Trends in out-of-pocket health care expenditures in Canada, by household income, 1997 to 2009
Claudia Sanmartin, Deirdre Hennessy, Yuqian Lu and Michael Robert Law
The private sector plays an active role in financing health care services and products in Canada, most notably in the areas of prescription medication, dental care and private insurance.Note1 Private sector expenditures are derived primarily from private insurance and out-of-pocket expenditures (excluding insurance premiums) and totaled $56.9 billion in 2010, which represented about 30% of total health care spending. This percentage has remained relatively unchanged for several decades. Since the late 1980s, however, as a share of private expenditures on health care, out-of-pocket spending dropped from 58% to 49%.Note1
Despite this, Canadian households are spending an ever-increasing percentage of their total household income on health care.Note2 Between 1998 and 2009, out-of-pocket expenditures on health care services and products increased by 2.9% annually; the percentage of households spending more than 10% of their total after-tax income on health care rose by 56%.Note3 Out-of-pocket expenditures for health care have been shown to represent a cost burden for some Canadians, particularly those in lower income groups, which sometimes results in reduced use of services.Note4-8 It is unknown, however, whether the growth in out-of-pocket expenditures for health care services differs by household income.
Using data from the annual Survey of Household Spending, this study investigates trends in out-of-pocket expenditures on health care products and services from 1997 to 2009 by household income quintile.
The Survey of Household Spending (SHS) collects information about household expenditures on a range of services and products, including those related to health care. The SHS is conducted annually in the 10 provinces. It was conducted annually in the territories until 1999, and every second year until 2009. The target population is individuals living in private households, and therefore, excludes residents of institutions such as chronic care hospitals and senior citizens' homes, members of religious orders and other groups living communally, members of the Canadian Forces living on military bases, and individuals residing permanently in hotels or rooming houses. Also excluded are foreign countries' official representatives and their families residing in Canada, and individuals living on Indian reserves or public lands (except the territories). The survey covers nearly 98% of the population of the 10 provinces.Note9
For this study, SHS data for every second year from 1997 to 2009 were analyzed. The response rates ranged from 64.5% (2009) to 76% (1997). The analysis excluded the territories and households that reported non-positive after-tax income or whose after-tax income was less than their total health care expenditures; these households made up 0.36% of the total sample. The final study sample sizes were: 1997 (n = 17,077), 1999 (n = 16,269), 2001 (n = 16,023), 2003 (n = 16,328), 2005 (n = 14,379), 2007 (n = 13,183), and 2009 (n = 10,099).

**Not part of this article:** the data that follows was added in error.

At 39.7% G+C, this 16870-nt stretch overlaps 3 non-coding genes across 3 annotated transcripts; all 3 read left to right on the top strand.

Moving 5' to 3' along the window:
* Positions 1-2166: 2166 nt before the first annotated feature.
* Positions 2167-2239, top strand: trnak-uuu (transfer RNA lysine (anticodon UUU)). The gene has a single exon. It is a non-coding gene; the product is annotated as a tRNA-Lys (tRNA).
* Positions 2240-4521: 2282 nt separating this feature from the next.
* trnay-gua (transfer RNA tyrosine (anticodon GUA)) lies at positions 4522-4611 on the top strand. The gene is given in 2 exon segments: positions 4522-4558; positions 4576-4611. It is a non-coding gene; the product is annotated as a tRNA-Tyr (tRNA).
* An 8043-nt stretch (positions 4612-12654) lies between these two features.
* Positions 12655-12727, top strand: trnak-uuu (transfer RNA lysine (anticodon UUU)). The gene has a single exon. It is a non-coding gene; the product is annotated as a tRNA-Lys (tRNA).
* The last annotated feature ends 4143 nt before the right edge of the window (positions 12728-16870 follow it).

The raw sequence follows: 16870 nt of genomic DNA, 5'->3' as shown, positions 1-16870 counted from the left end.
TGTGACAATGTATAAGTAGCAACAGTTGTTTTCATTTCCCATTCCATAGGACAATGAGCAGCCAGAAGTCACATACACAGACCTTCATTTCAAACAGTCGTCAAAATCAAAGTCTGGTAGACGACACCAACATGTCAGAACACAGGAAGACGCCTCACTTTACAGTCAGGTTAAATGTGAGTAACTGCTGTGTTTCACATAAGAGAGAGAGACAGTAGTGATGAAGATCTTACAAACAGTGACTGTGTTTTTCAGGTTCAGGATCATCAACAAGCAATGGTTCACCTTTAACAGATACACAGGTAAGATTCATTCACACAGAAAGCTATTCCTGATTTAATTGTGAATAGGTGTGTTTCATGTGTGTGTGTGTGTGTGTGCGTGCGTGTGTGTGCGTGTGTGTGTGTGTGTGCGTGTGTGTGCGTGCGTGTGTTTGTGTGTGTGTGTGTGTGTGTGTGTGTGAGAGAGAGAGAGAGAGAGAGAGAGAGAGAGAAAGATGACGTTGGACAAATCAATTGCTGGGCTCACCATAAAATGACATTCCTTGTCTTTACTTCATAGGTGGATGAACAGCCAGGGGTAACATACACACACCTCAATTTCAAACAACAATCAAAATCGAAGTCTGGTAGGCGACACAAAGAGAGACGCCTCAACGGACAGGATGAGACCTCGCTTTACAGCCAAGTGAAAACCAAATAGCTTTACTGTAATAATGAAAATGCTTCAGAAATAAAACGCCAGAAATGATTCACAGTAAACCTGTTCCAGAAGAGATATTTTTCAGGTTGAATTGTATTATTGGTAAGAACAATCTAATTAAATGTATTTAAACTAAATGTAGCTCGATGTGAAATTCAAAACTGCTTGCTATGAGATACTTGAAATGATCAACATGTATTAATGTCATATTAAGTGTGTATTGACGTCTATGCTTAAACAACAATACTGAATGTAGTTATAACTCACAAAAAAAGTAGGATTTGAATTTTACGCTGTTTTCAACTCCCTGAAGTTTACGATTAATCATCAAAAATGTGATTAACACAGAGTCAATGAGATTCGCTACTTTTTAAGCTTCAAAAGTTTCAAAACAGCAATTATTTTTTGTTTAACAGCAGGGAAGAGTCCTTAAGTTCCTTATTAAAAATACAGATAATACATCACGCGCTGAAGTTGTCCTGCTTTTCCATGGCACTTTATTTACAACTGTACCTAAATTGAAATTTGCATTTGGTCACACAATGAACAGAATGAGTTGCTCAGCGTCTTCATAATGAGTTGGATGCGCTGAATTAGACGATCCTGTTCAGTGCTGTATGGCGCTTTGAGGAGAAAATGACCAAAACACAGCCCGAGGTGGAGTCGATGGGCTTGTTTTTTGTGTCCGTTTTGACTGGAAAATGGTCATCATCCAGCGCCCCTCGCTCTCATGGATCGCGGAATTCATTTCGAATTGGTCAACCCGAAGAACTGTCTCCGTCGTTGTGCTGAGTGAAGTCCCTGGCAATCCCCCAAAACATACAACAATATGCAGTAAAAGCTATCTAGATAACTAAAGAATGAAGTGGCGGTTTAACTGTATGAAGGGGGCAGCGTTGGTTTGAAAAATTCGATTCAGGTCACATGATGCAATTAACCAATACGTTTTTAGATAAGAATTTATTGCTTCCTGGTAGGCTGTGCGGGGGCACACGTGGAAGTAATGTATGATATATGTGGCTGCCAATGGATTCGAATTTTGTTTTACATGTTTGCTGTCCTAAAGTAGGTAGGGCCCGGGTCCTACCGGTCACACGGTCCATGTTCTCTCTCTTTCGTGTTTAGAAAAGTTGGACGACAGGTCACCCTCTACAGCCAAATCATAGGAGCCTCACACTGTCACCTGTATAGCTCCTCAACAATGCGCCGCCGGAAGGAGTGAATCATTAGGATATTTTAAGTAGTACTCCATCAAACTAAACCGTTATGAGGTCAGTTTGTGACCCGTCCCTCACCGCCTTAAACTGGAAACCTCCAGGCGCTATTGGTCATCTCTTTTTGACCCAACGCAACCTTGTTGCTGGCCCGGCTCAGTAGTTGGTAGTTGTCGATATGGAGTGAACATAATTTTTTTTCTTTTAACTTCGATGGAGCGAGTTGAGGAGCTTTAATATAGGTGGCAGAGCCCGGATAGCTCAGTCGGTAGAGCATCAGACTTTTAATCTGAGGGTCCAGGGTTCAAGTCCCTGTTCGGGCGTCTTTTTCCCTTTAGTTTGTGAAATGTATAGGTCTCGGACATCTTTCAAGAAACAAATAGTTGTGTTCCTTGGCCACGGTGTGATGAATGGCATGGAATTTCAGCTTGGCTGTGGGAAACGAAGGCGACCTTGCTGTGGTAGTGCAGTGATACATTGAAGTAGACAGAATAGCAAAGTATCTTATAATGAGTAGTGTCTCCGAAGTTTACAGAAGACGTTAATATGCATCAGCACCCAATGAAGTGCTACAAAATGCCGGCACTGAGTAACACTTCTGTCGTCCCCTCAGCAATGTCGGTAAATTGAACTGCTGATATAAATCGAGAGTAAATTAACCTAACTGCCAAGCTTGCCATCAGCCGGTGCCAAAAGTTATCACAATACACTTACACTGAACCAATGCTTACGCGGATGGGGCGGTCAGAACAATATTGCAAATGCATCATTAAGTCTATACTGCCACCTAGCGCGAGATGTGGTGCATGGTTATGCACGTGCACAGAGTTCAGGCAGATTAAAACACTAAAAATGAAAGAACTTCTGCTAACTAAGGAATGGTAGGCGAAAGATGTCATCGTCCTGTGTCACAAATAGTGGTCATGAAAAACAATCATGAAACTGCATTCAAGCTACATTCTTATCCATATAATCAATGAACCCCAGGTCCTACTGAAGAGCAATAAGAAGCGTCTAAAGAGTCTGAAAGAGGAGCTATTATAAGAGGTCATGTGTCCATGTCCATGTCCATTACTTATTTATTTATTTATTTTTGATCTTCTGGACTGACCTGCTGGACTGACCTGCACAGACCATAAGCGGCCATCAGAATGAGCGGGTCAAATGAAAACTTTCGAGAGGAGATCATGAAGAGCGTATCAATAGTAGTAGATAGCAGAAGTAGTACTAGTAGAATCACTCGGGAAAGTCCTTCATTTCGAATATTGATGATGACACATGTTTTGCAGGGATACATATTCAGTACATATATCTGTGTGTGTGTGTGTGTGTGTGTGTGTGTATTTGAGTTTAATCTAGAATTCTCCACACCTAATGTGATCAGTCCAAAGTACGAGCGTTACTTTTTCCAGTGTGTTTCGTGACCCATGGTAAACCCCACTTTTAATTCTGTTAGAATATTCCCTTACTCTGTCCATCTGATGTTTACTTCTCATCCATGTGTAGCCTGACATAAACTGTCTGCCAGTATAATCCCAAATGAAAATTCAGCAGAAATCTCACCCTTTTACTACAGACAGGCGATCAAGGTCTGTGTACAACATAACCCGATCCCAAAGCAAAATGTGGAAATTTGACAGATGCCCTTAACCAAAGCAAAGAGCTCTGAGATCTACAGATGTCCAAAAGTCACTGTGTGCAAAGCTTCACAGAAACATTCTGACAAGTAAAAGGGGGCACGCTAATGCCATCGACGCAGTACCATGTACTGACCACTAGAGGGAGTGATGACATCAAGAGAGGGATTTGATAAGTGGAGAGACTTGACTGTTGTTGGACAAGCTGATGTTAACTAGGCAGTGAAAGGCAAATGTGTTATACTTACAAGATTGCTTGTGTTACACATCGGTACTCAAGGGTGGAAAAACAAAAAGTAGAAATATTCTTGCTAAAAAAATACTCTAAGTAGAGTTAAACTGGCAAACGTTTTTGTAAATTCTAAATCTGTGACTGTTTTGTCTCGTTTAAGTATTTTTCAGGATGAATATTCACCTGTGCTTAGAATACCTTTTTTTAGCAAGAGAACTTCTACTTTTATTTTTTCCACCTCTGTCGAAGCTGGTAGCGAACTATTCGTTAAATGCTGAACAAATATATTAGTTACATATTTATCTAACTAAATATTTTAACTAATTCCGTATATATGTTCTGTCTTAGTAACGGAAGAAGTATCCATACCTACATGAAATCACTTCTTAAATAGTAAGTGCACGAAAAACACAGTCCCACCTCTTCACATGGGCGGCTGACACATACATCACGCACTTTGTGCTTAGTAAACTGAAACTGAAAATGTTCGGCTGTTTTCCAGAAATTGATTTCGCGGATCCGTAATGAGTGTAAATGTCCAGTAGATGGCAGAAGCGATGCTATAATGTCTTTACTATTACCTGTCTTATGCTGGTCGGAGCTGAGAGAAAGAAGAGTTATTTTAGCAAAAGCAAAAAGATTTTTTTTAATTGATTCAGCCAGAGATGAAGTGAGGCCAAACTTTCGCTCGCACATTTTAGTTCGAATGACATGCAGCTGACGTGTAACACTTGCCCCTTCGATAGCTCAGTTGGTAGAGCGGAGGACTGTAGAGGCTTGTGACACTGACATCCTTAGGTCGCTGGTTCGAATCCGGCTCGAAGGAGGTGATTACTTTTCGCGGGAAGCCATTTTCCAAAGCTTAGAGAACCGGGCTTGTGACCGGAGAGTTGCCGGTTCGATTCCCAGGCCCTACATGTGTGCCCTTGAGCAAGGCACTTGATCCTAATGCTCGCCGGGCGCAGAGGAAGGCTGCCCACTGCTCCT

Data were obtained directly from respondents using printed questionnaires (until 2006) and computer-assisted personal interviews (2006 and after). The data were collected from January to March and pertained to the previous year (reference year). The SHS has been used in prior research, and is the official source of information for out-of-pocket expenditures for the annual National Health Expenditure Reports produced by the Canadian Institute for Health Information.Note1
Total household health care expenditures include direct expenditures and insurance premiums for a range of services and products including dental care, eye care, and prescription medications. Direct expenditures are defined as those not covered by insurance, such as exclusions, deductibles and expenses over limits, and exclude payments for which individuals have been or will be reimbursed. Insurance expenditures include premiums for provincial or territorial hospital, medical or drug plans, private health insurance plans, dental plans sold as separate policies, and accident or disability insurance.Note10
Total after-tax income was calculated by subtracting self-reported income tax paid from self-reported income. Income quintiles were created and adjusted to account for household size by dividing total after-tax income by the square root of household size.Note11,Note12 All dollar amounts were adjusted for inflation (converted to 2009 constant dollars) by dividing by the Consumer Price Index.Note13 While various options for inflation adjustment are available, the selection of price index does not detract from the results.
Average out-of-pocket expenditures are expressed both in terms of the percentage of total household income (after-tax) spent on health care services and products, and the percentage of households with health care expenditures amounting to more than 5% of total household income (after-tax). This threshold is used by Statistics Canada and other government agencies to report on the burden of out-of-pocket expenditures.Note14,Note15
The overall percentage change in out-of-pocket expenditures and burden of expenditures over the study period was calculated as: (2009 expenditures - 1997 expenditures)/1997 expenditures*100. Linear regression models were used to assess the statistical significance of the change in expenditures (in dollars) across income quintile and over time. Specifically, dummy variables for year were inserted in the models to determine the change over time. A logistic regression model for binary outcomes was used to assess the change in the percentage of households spending more than 5% of their total income on health care. Analyses were conducted for health care expenditures overall and for spending on prescription medications, dental services, and insurance premiums. All estimates were calculated using survey weights to represent the Canadian household population. Analyses were completed using Stata 11.
Regardless of their income, most Canadian households report out-of-pocket expenditures on health care services or products. From 1997 to 2009, the percentage of households in higher-income quintiles reporting such expenditures remained stable at around 98%. For households in the lowest income quintile, the percentage increased from 90.7% to 92.4% (data not shown).
During that period, spending on health care rose significantly for all households, but the greatest increase—63.2%—was for households in the lowest quintile (Table 1). Nonetheless, households in higher income quintiles spent much larger absolute amounts. When adjusted for household size, average expenditures varied nearly threefold between households in the lowest and highest quintiles. In 2009, health care spending by households in the lowest quintile averaged $1,030, compared with $2,964 for households in the highest income quintile (Table 1).